India's contract for the third and fourth reactors to be built at Kudankulam comes with up to $3.5 billion in export finance, the country's officials said today after signing a deal in Moscow.
The sum would be enough to finance 85% of "the value of the works, supplies and services" provided by the Russian companies that would build the two Gidropress-designed VVER-1000 pressurized water reactors. A further credit line worth $800 million is available to cover fuel supplies. The credit lines carry interest at 4% per annum and would be repayable over 14 years and 4 years respectively, from one year after the start of power generation.
The Indian government said it expected to take up the credit offers to the value of $3.06 billion, about 53% of the $5.78 billion estimated total project cost. This would be in line with the finance for the first two units, which are in the commissioning phase now. Unit 1 should generate power within weeks with unit 2's schedule offset by seven months.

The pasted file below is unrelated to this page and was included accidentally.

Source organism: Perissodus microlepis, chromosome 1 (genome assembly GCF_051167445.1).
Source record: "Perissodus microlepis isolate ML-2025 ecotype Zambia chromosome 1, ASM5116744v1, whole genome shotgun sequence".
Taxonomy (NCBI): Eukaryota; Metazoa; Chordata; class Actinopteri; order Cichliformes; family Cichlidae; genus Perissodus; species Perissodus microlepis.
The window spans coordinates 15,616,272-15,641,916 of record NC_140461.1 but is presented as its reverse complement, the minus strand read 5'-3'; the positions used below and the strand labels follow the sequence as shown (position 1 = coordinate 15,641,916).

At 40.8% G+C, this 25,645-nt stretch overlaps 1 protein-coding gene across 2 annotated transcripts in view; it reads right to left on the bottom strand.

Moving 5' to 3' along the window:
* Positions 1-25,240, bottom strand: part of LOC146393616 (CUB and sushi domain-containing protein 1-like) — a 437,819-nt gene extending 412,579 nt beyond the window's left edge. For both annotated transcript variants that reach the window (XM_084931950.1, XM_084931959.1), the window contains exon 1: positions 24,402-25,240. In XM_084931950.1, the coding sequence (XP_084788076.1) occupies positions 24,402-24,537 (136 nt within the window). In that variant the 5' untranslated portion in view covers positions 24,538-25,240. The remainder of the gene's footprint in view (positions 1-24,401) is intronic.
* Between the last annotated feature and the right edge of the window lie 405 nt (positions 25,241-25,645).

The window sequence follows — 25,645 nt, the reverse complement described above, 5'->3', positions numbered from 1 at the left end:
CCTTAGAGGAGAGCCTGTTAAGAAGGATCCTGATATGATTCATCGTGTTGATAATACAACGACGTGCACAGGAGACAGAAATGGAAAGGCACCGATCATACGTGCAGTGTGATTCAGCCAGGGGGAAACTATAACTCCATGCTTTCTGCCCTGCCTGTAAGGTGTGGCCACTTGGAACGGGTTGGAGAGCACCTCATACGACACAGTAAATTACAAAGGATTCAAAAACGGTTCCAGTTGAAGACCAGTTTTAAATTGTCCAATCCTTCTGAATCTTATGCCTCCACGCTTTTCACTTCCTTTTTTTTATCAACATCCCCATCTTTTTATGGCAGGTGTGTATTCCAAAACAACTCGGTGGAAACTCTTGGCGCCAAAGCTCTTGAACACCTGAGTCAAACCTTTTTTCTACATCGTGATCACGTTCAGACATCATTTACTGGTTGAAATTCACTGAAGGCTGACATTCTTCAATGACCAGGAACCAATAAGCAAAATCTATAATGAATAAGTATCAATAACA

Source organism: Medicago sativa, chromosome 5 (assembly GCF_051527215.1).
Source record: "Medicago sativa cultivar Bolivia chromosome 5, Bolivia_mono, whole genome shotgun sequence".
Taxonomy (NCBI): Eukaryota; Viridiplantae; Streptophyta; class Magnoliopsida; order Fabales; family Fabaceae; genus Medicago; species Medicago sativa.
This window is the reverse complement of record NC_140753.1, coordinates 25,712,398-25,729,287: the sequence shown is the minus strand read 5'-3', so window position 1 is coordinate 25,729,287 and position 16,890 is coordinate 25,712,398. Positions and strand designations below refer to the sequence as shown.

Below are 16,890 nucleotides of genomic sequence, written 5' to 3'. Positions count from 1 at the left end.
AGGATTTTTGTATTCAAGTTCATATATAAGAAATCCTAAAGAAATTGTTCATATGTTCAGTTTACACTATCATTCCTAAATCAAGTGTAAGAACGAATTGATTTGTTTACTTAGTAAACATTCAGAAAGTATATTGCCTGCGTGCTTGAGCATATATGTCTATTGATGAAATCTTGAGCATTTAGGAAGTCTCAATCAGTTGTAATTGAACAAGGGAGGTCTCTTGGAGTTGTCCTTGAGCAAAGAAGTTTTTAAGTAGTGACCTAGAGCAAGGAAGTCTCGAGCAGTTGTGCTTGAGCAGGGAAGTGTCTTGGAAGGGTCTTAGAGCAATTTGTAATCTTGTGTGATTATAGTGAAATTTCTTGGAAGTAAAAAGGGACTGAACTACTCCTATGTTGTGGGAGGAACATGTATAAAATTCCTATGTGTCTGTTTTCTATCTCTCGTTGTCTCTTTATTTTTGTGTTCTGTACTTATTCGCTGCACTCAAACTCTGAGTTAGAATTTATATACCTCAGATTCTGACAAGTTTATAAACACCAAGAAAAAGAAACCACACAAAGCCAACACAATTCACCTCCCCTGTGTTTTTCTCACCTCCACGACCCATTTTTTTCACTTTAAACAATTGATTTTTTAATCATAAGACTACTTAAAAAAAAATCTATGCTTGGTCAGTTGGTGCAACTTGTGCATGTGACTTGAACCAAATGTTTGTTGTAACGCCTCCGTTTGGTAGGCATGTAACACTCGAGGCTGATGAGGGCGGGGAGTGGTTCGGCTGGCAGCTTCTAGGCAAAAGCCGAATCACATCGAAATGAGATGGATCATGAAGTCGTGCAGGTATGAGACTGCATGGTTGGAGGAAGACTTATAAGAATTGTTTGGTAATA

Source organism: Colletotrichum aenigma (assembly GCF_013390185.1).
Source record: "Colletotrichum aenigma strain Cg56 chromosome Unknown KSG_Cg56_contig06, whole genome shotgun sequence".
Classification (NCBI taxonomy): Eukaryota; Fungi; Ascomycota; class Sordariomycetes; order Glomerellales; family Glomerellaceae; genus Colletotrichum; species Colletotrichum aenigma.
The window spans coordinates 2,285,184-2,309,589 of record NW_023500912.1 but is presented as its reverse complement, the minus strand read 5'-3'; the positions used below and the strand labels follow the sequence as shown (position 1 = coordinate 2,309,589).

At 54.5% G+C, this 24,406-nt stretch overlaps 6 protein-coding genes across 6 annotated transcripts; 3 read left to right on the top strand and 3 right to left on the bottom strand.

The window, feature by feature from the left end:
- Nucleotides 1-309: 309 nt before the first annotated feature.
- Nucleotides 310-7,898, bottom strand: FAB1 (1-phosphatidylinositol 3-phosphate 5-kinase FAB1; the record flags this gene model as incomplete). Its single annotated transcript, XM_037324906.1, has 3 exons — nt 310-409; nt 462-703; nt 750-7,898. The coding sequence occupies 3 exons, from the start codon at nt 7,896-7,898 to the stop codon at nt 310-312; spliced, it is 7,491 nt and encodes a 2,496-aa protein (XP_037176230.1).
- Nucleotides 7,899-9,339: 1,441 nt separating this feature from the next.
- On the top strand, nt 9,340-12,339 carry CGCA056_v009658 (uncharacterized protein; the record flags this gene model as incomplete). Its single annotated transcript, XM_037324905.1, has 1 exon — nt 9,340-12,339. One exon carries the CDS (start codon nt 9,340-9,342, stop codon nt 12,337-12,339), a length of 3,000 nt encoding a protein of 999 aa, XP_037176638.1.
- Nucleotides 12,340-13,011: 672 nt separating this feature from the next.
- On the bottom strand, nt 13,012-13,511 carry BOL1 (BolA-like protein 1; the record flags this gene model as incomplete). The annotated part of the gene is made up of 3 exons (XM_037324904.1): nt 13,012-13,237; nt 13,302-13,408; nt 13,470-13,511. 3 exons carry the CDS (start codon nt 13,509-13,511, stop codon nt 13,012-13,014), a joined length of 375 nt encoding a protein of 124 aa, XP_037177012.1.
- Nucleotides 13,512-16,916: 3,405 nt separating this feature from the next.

Completion of finance negotiations is a major step forward in the Kudankulam project, the overall framework for which was agreed in 1988 foreseeing six units, although eight are now planned. The deal was signed today in Moscow by Shri AP Joshi, special secretary for the Indian Department of Atomic Energy and Russian deputy finance minister Sergei Storchak.